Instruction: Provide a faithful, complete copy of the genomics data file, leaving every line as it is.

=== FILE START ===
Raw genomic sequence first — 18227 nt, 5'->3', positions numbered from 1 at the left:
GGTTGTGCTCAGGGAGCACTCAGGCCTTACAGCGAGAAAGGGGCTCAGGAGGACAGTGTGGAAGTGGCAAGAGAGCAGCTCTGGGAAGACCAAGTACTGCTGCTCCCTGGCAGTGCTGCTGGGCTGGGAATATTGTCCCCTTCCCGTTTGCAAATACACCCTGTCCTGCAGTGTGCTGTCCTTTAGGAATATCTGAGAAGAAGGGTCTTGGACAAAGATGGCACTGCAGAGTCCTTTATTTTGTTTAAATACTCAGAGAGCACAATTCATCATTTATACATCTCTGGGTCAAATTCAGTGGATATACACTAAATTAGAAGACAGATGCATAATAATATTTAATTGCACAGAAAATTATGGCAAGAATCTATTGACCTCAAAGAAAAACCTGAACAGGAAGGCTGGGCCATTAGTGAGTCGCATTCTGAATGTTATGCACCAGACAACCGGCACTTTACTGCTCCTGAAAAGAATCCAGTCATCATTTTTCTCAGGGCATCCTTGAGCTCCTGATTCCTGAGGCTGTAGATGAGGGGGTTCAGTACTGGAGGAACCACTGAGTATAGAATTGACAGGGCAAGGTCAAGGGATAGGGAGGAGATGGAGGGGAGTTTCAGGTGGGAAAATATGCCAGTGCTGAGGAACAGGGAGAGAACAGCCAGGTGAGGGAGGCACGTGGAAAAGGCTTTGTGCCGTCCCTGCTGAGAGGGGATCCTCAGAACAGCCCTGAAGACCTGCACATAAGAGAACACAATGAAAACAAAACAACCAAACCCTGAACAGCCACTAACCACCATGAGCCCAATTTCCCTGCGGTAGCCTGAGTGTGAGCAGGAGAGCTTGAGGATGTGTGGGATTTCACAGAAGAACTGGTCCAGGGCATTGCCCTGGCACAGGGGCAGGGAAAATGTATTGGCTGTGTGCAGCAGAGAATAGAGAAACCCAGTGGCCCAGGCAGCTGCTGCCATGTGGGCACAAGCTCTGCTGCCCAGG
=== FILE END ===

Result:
Raw genomic sequence first — 18227 nt, 5'->3', positions numbered from 1 at the left:
GGTTGTGCTCAGGGAGCACTCAGGCCTTACAGCGAGAAAGGGGCTCAGGAGGACAGTGTGGAAGTGGCAAGAGAGCAGCTCTGGGAAGACCAAGTACTGCTGCTCCCTGGCAGTGCTGCTGGGCTGGGAATATTGTCCCCTTCCCGTTTGCAAATACACCCTGTCCTGCAGTGTGCTGTCCTTTAGGAATATCTGAGAAGAAGGGTCTTGGACAAAGATGGCACTGCAGAGTCCTTTATTTTGTTTAAATACTCAGAGAGCACAATTCATCATTTATACATCTCTGGGTCAAATTCAGTGGATATACACTAAATTAGAAGACAGATGCATAATAATATTTAATTGCACAGAAAATTATGGCAAGAATCTATTGACCTCAAAGAAAAACCTGAACAGGAAGGCTGGGCCATTAGTGAGTCGCATTCTGAATGTTATGCACCAGACAACCGGCACTTTACTGCTCCTGAAAAGAATCCAGTCATCATTTTTCTCAGGGCATCCTTGAGCTCCTGATTCCTGAGGCTGTAGATGAGGGGGTTCAGTACTGGAGGAACCACTGAGTATAGAATTGACAGGGCAAGGTCAAGGGATAGGGAGGAGATGGAGGGGAGTTTCAGGTGGGAAAATATGCCAGTGCTGAGGAACAGGGAGAGAACAGCCAGGTGAGGGAGGCACGTGGAAAAGGCTTTGTGCCGTCCCTGCTGAGAGGGGATCCTCAGAACAGCCCTGAAGACCTGCACATAAGAGAACACAATGAAAACAAAACAACCAAACCCTGAACAGCCACTAACCACCATGAGCCCAATTTCCCTGCGGTAGCCTGAGTGTGAGCAGGAGAGCTTGAGGATGTGTGGGATTTCACAGAAGAACTGGTCCAGGGCATTGCCCTGGCACAGGGGCAGGGAAAATGTATTGGCTGTGTGCAGCAGAGAATAGAGAAACCCAGTGGCCCAGGCAGCTGCTGCCATGTGGGCACAAGCTCTGCTGCCCAGG